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Herpes zoster, more commonly known as shingles, results in acute, painful blistering eruptions. The onset of shingles is heralded by severe pain in a localized distribution. Because discomfort may precede the rash by some twenty-four hours, early diagnosis is sometimes difficult. (Indeed, herpes zoster of the chest is at times misdiagnosed as a heart attack!) Once the redness and blisters appear, the nature of the pain becomes quite apparent.
Complications of herpes zoster are infrequent but serious. Agonizing, persistent pain may remain about the affected area for weeks or months and is referred to as post herpetic neuralgia. Elderly persons are at greatest risk of developing this painful sequela. If the zoster virus invades the eye, blindness may ensue.
The same virus that cause chickenpox produces this condition as well. Following a chickenpox infection, the virus hibernates in nerves under the skin, much like herpes simplex, to surface as herpes zoster in susceptible persons sometime in the future. Unlike herpes simplex, a person usually develops herpes zoster only once.
Shingles is caused by a herpes virus, the same one that causes chicken pox. It is an infection of a major spinal nerve, and results in severe neuralgic pain and rashes, usually around the waist and chest areas. Adults who have not had chicken pox and are exposed to children with it often get shingles. In turn, children exposed to adults with shingles may get chicken pox.
Adults who have had chicken pox carry the dormant virus, which may erupt when the immune system is compromised due to illness or stress, injury, environmental pollution, or immune suppressing drugs.
The pain may last for years. Conventional medicine's remedy is pain-killers, with neurosurgery as a last, desperate resort.
Most cases of herpes zoster should be evaluated by a physician. Herpes zoster infection usually does not signify an underlying abnormality, although persons afflicted with cancer and AIDS have an increased incidence. An ophthalmologist should be consulted if lesions approach the eye. Blisters may be treated with wet-to-dry saltwater compresses. Antiviral pills (Famvir, Valtrex, and Zovirax) will lessen the duration of an attack but unfortunately will not ward off post-herpetic neuralgia. Many cases warrant oral narcotic analgesia due to the severe pain.
Herpes zoster will occur in one out of every three individuals. Reactivation of the virus becomes increasingly likely with advancing age. A vaccine (Zostavax) stimulates antibody production and reduces occurrence of shingles by 50 percent and the risk of post-herpetic neuralgia by nearly 70 percent. The vaccine is recommended for most persons aged sixty and older.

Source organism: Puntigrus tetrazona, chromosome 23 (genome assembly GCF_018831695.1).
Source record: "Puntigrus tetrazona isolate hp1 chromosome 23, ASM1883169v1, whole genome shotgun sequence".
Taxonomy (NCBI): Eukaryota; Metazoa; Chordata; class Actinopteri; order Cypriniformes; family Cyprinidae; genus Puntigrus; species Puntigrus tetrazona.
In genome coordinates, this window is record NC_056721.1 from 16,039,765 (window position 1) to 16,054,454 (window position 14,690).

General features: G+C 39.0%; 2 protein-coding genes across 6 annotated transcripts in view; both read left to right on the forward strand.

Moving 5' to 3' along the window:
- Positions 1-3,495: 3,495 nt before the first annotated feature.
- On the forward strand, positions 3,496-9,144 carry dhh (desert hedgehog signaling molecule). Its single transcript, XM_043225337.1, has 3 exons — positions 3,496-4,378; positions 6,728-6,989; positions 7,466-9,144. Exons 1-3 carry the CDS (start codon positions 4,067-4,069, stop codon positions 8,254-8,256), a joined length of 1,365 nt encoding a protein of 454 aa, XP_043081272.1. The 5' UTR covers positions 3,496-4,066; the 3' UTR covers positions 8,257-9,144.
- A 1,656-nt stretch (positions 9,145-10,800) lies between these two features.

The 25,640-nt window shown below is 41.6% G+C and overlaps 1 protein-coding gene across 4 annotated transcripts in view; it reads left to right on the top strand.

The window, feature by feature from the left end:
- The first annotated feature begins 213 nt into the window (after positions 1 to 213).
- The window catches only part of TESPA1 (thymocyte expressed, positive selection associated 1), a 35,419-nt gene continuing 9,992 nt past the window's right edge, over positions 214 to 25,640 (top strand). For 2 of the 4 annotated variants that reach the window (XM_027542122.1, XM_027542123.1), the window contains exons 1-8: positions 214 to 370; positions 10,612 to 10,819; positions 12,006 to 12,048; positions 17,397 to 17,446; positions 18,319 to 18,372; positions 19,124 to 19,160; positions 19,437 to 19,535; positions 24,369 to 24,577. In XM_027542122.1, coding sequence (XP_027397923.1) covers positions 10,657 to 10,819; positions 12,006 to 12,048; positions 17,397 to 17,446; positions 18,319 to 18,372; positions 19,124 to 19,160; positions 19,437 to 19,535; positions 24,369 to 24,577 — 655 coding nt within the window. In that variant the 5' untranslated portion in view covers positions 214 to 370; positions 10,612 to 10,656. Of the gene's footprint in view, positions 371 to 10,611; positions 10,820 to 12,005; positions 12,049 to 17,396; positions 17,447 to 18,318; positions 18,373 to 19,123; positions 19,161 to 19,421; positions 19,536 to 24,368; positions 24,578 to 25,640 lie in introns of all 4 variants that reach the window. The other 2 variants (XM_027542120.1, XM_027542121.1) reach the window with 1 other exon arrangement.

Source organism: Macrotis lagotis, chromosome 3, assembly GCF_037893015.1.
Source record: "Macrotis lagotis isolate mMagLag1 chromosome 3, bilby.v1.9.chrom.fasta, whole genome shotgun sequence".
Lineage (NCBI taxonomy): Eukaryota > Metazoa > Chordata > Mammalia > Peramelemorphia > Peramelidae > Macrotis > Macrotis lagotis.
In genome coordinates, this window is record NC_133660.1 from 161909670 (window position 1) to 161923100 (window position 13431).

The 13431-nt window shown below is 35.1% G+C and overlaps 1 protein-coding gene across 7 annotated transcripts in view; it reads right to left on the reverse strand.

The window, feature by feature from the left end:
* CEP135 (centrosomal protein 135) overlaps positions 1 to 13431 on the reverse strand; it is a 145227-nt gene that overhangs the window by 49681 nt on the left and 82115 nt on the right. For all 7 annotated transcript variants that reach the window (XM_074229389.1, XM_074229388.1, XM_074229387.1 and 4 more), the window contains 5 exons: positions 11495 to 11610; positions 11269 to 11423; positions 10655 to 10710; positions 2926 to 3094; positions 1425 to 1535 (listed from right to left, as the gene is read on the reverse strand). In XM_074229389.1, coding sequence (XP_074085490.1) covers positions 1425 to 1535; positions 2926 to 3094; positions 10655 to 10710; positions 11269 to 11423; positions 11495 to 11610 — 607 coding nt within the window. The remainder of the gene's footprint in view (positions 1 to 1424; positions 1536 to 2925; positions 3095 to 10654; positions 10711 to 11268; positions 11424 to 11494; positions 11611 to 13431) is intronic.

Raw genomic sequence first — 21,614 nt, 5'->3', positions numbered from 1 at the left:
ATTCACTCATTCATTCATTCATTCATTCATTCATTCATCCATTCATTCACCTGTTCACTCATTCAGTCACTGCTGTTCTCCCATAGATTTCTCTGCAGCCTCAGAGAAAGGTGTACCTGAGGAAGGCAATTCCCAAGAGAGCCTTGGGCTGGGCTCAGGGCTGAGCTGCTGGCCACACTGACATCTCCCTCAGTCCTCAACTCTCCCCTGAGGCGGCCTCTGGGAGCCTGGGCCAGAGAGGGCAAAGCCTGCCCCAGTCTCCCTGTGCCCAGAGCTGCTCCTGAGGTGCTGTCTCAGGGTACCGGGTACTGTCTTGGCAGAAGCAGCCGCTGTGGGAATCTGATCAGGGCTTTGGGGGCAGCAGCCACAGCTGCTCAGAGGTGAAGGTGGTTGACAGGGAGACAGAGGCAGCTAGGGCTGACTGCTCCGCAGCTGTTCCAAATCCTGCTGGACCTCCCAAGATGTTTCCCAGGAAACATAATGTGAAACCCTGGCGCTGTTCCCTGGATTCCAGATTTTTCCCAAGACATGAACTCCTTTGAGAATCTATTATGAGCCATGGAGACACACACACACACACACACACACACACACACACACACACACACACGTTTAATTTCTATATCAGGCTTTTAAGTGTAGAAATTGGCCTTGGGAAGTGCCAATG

Vitamin A Take 25,000 I.U. daily.
Vitamin C Take 2,000 mg twice daily.
Zinc Take 25 mg daily.
In addition to these recommended supplements, many people with shingles have low stomach acid which leads to poor digestion and nutrient absorption. This, in turn, will lead to a weakened immune system, chronic infections and other health concerns. Correcting your digestion will alleviate many of these problems. We recommend taking a digestive aid which includes hydrochloric acid. Your health food store will carry several brands.
Apple cider vinegar To relieve pain and discomfort apply apple cider vinegar directly from the bottle. Dab on affected areas, let dry, and repeat as often as needed. It is suggested that you apply the vinegar four times during the day and three at night if you are awake. The itching and burning will rapidly dissipate after the vinegar is applied, and the shingles will heal more quickly.
DMSO (dimethyl sulfoxide) Dabbing it on the affected area twice daily stops the virus' growth by penetrating right to the center of the herpes infection. It should get rid of the stinging and rash in three days.
Vitamin B-12 Indian researchers have had great success with shingles by injecting 500 mcg of vitamin B-12, a nutrient important to nerve health, daily. Dramatic results were seen after three days, with pain relief and drying of the rash. None of the patients tested developed neuralgia. This method is more beneficial than taking supplements because the vitamins bypass the digestive system.
Vitamin C This vitamin has also successfully been used to overcome shingles. Patients were injected with 2-3 grams every 12 hours and also took a gram orally every two hours. The patients were relieved of pain quickly, with blisters drying up and disappearing within a few days.
Vitamin E As mentioned above, post-herpetic neuralgia can last for years. Remarkable results were achieved with people who had long term neuralgia when they were given 1200 to 1600 I.U. of vitamin E daily for six months. In the study done, 75% of the patients were nearly or fully relieved of the neuralgia. Doctors have reported that using D-alpha tocopheryl acetate or succinate in the above dosages was successful when used for at least six months. These doctors also stressed the need to avoid medications and estrogens, as well as white flour, vitamin-enriched cereals, and vitamins containing inorganic iron.
Zinc Make a salve by combining a tablespoon of aloe vera juice, the contents of one 1,000 I.U. capsule of natural vitamin E (NOT DL-alpha tocopherol) with zinc ointment, and applying it to the blisters. This will bring quick relief from the pain.
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